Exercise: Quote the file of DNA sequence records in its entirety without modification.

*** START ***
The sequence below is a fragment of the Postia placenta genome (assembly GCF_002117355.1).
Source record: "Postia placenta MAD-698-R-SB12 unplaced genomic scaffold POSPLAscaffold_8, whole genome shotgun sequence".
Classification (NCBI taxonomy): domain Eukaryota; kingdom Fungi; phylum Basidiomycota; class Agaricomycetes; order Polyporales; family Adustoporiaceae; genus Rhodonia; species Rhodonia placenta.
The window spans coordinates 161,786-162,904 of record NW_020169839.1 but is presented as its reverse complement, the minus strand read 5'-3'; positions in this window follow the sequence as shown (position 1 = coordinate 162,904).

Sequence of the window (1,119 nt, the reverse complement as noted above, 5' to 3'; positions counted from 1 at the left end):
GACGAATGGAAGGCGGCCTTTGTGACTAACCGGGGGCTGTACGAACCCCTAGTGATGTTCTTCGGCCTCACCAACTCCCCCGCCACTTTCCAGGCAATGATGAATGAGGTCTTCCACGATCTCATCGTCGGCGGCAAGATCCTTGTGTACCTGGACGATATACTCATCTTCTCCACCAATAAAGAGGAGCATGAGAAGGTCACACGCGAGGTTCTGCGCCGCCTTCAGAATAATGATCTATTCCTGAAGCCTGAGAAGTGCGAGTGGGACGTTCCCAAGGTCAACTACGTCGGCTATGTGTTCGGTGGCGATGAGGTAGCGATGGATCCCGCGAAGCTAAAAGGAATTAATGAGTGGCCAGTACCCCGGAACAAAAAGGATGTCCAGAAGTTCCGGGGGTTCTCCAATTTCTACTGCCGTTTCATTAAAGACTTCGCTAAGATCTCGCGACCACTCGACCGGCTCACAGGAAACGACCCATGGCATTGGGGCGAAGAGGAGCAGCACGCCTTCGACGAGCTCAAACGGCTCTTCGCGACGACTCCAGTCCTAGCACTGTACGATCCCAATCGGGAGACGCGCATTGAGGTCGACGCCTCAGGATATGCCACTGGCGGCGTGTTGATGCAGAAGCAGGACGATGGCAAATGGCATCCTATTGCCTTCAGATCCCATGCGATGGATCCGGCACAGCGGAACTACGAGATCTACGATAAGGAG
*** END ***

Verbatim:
The sequence below is a fragment of the Postia placenta genome (assembly GCF_002117355.1).
Source record: "Postia placenta MAD-698-R-SB12 unplaced genomic scaffold POSPLAscaffold_8, whole genome shotgun sequence".
Classification (NCBI taxonomy): domain Eukaryota; kingdom Fungi; phylum Basidiomycota; class Agaricomycetes; order Polyporales; family Adustoporiaceae; genus Rhodonia; species Rhodonia placenta.
The window spans coordinates 161,786-162,904 of record NW_020169839.1 but is presented as its reverse complement, the minus strand read 5'-3'; positions in this window follow the sequence as shown (position 1 = coordinate 162,904).

Sequence of the window (1,119 nt, the reverse complement as noted above, 5' to 3'; positions counted from 1 at the left end):
GACGAATGGAAGGCGGCCTTTGTGACTAACCGGGGGCTGTACGAACCCCTAGTGATGTTCTTCGGCCTCACCAACTCCCCCGCCACTTTCCAGGCAATGATGAATGAGGTCTTCCACGATCTCATCGTCGGCGGCAAGATCCTTGTGTACCTGGACGATATACTCATCTTCTCCACCAATAAAGAGGAGCATGAGAAGGTCACACGCGAGGTTCTGCGCCGCCTTCAGAATAATGATCTATTCCTGAAGCCTGAGAAGTGCGAGTGGGACGTTCCCAAGGTCAACTACGTCGGCTATGTGTTCGGTGGCGATGAGGTAGCGATGGATCCCGCGAAGCTAAAAGGAATTAATGAGTGGCCAGTACCCCGGAACAAAAAGGATGTCCAGAAGTTCCGGGGGTTCTCCAATTTCTACTGCCGTTTCATTAAAGACTTCGCTAAGATCTCGCGACCACTCGACCGGCTCACAGGAAACGACCCATGGCATTGGGGCGAAGAGGAGCAGCACGCCTTCGACGAGCTCAAACGGCTCTTCGCGACGACTCCAGTCCTAGCACTGTACGATCCCAATCGGGAGACGCGCATTGAGGTCGACGCCTCAGGATATGCCACTGGCGGCGTGTTGATGCAGAAGCAGGACGATGGCAAATGGCATCCTATTGCCTTCAGATCCCATGCGATGGATCCGGCACAGCGGAACTACGAGATCTACGATAAGGAG